The Best Concerts In Houston This Weekend: Rudz 35th Anniversary, Yes Indeed Fest, etc.
Born Again Virgins
Photo courtesy of Born Again Virgins
Rudyard's 35th Anniversary Rudyard's, September 13-September 15
For any business to last 35 years is an achievement, but for a bar with local music built into its business model to last three and a half decades is truly remarkable. But Rudyard's has done just that, weathering both the city's economic ups and downs and the music scene's ever-changing weather to earn its nickname "Montrose's Living Room" several times over.
And it still has the best sound in town, which is why the bands love it so much. (Well, that and the burgers.)
This weekend raise a pint or down a shot to the coziest upstairs stage Houston has ever seen or is likely to see, with a colorful cast of Rudz regulars old and not-so-old. Friday it's Born Again Virgins, Bowel, Dollyrockers, Linus Pauling Quartet and Donkey Punch, while Saturday hardly lets up with Something Fierce, Born Liars, Dead Roses, Hell City Kings, and the return of the Flamin' Hellcats.
Sunday starts even earlier -- and is a free show -- with Richard Cagle & the Voodoo Choir, Buckshot Messiahs, Buxton's Sergio Trevino, Free Radicals, and BooTown Presents Turtle Turtle. Rudyard's has a lot to celebrate all right; really, we all do. CHRIS GRAY
Yes, Indeed Festival Last Concert Cafe/Doctor's Office/Houston House of Creeps, September 14
The suddenly hot "Warehouse District" just northeast of downtown seemed like a natural fit for Yes Indeed, the second-year fest headed up by promoter Phil Peterson (Notsuoh, AvantGarden) and Jason Smith of Houston rockers Alkari. Among the more than two dozen acts slated to perform at Last Concert, the Doctor's Office or Houston House of Creeps include Austin's Quiet Company and the Murdocks, Beaumont's Purple, and locals from PersephOne and FLCON FCKER to Jealous Creatures, Electric Attitude, Knights of the Fire Kingdom and Shotgun Funeral.
"I think it's brilliant," Peterson says of the burgeoning music district on downtown's fringes. "It's inexpensive places and an optimal situation. There's rooms there, equipment there. Someone might be living in one house and go record in another house, just for kicks. Then they might go to 713 Studios that's also up there, and then have it mastered on that same block." CHRIS GRAY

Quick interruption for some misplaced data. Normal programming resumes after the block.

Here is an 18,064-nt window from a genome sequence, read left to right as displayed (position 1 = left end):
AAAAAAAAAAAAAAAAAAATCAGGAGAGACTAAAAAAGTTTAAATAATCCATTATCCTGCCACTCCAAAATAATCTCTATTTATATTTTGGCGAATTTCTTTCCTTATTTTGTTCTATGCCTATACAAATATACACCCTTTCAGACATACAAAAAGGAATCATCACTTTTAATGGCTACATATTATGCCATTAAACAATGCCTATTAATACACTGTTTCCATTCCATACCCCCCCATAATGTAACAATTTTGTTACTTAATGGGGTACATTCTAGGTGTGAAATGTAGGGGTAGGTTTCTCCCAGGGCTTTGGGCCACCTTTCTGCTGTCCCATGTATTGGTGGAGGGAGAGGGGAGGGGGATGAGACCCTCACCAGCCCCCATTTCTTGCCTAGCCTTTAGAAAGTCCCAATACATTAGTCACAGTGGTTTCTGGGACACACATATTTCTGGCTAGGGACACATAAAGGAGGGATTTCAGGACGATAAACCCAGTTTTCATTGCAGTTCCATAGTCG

Paul Oakenfold Stereo Live, September 14
Paul Oakenfold may be known as an electronic-music legend, but there's a little known-fact about him you should know: Without him, neither DJ Jazzy Jeff and the Fresh Prince nor their awesome jam "Summertime" would exist. Not only did Oakenfold sign that Philly duo during his short stint as a Champion Records A&R rep, but Salt-N-Pepa as well, leaving an impact on hip-hop before discovering his true talent: DJing.
Over the past three decades, Oakenfold has helped to bring electronic music into the mainstream, essentially introducing the entire UK to EDM (then called "acid house") during the '80s via his work with groups like the Stone Roses and Happy Mondays. He also pioneered the style known as trance music, with a little help from his cutting-edge technique and penchant for thinking outside the musical box. ANGELICA LEICHT
More shows on the next page.
Trout Fishing in America McGonigel's Mucky Duck, September 15 (4 p.m. kids' show; 6 p.m. for grownups)
If you haven't heard motley duo Trout Fishing in America, well, you're missing out. Houston natives Keith Grimwood and Ezra Idlet are true musicians who bust out kid-friendly tunes like "My Best Day" and the silly, stomach-turning "Alien in My Nose" while strumming away on everything from banjo to Clevinger bass. It's relevant, catchy, kid-friendly music that won't make you want to toss your iPod out the window as they entertain both the youngsters and the ones charged with chauffeuring them.
Oh, and just as a bonus, it really couldn't be more endearing to watch the the extremely tall Grimwood play off his musical counterpart, the extremely, well, small Idlet. We really do like these two, nose aliens and all. ANGELICA LEICHT
NINE OTHER SHOWS YOU SHOULD CONSIDER By Chris Gray
Tim Easton: Only area appearance this time through for rootsy New West troubador. (Cactus Music, 5:30 p.m. September 13)
Foreigner: Feels like the first time. Okay, almost. (Arena Theatre, September 13)
Uncle Lucius: Look for a a slightly crunchier crowd than Reckless Kelly (at House of Blues) for these emerging Texas country-rockers, responsible for sturdy 2012 LP And You Are Me. (Warehouse Live, September 13)
Pasadena Napalm Division: Punishing industro-metal from deadhorse alumni, so you know it's tight. (Scout Bar, September 13)
Chicha Libre: Surfy psych-rock descended from the Andes. Sounds fun. (Continental Club, September 13)
Ottmar Liebert & Luna Negra: German-born, Flamenco-schooled jazz guitarist explores more Southwestern tableaux on latest LP Dune. (House of Blues, September 14)
Dead Rabbits: "Half Way to St. Patrick's Day" already? Take a closer look at the Raught brothers' crew with Rocks Off's article from earlier this week. (House of Blues -- Bronze Peacock Room, September 14)
Terrance Simien & the Zydeco Experience: Zydeco. Zydeco! (Dosey Doe -- Music Cafe, September 14)
Lisa Marie Presley: King's daughter/Jacko's ex drew decent reviews for last year's Storm & Grace. (Dosey Doe -- Big Barn, September 15)
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